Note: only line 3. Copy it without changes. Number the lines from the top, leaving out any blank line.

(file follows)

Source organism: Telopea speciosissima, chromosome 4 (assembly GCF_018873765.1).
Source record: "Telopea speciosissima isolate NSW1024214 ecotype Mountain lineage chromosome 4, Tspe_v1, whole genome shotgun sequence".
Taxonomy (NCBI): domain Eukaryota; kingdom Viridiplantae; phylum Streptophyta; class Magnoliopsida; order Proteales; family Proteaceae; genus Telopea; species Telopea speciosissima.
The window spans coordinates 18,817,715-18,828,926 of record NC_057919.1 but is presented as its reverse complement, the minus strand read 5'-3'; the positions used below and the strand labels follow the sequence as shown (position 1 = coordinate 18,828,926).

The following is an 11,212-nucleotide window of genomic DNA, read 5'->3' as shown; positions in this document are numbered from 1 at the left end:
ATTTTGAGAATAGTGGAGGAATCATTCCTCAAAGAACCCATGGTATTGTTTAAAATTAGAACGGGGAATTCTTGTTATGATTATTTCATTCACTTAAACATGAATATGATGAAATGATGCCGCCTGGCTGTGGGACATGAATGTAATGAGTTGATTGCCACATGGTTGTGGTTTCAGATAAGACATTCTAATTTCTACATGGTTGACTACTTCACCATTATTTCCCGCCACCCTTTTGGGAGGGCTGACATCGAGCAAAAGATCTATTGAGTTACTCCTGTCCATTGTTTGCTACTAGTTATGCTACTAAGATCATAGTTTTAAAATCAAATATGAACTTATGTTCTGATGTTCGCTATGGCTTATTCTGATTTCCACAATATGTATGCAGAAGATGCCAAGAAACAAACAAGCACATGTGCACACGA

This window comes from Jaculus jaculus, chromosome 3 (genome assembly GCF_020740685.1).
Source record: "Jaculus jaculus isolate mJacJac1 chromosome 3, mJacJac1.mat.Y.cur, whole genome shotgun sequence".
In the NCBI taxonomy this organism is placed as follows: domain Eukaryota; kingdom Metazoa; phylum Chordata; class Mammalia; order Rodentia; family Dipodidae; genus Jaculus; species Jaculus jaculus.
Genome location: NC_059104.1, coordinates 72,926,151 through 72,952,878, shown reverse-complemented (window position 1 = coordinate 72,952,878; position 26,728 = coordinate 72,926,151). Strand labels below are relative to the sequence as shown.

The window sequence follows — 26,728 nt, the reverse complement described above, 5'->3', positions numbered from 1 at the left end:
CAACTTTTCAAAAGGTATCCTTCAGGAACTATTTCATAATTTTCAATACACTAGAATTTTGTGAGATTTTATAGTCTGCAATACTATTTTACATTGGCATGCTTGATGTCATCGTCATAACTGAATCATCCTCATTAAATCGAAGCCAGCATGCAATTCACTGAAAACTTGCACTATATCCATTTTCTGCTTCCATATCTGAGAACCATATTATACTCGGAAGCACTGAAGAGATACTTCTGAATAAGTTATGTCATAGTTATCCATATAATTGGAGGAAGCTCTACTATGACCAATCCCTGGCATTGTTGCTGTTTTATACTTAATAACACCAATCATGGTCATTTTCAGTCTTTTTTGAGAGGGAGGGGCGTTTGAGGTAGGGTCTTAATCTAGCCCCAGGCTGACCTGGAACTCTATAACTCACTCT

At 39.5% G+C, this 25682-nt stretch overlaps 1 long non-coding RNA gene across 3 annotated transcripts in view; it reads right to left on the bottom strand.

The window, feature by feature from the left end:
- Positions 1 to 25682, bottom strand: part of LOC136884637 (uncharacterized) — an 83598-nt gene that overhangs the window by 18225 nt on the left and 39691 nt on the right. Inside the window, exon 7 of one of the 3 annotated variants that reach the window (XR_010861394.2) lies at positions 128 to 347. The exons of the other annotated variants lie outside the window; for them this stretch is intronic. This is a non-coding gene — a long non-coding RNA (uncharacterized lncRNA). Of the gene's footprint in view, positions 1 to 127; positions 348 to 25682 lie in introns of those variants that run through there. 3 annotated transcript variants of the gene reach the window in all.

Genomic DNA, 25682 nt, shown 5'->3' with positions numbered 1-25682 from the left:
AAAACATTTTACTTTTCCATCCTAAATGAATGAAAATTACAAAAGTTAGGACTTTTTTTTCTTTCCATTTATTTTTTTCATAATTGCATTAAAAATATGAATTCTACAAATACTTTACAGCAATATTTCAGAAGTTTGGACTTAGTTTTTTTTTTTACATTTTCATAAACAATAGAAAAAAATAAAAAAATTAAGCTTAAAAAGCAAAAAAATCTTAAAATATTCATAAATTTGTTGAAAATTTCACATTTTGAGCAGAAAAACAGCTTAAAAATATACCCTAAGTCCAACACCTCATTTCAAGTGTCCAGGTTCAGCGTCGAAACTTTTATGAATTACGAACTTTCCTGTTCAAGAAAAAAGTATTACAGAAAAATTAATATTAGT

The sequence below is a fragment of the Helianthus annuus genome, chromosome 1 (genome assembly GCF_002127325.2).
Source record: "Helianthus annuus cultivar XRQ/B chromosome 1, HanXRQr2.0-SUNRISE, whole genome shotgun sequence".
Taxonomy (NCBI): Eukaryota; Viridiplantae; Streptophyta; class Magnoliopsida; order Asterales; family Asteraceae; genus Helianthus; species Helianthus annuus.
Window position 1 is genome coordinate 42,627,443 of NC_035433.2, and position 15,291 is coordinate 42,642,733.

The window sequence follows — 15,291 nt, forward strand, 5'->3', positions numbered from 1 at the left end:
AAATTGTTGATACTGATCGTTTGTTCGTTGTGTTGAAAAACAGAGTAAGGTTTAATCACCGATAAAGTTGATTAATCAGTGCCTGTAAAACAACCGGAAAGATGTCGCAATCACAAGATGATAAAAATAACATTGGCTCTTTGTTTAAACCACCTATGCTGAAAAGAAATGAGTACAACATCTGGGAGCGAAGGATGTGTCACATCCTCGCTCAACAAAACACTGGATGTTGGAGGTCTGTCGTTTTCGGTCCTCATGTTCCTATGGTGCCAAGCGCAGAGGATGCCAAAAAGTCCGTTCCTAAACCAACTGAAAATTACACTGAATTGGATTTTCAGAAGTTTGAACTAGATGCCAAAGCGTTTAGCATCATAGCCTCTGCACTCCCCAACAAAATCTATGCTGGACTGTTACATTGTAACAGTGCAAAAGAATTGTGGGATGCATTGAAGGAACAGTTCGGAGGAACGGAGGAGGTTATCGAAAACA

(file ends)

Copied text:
Taxonomy (NCBI): domain Eukaryota; kingdom Viridiplantae; phylum Streptophyta; class Magnoliopsida; order Proteales; family Proteaceae; genus Telopea; species Telopea speciosissima.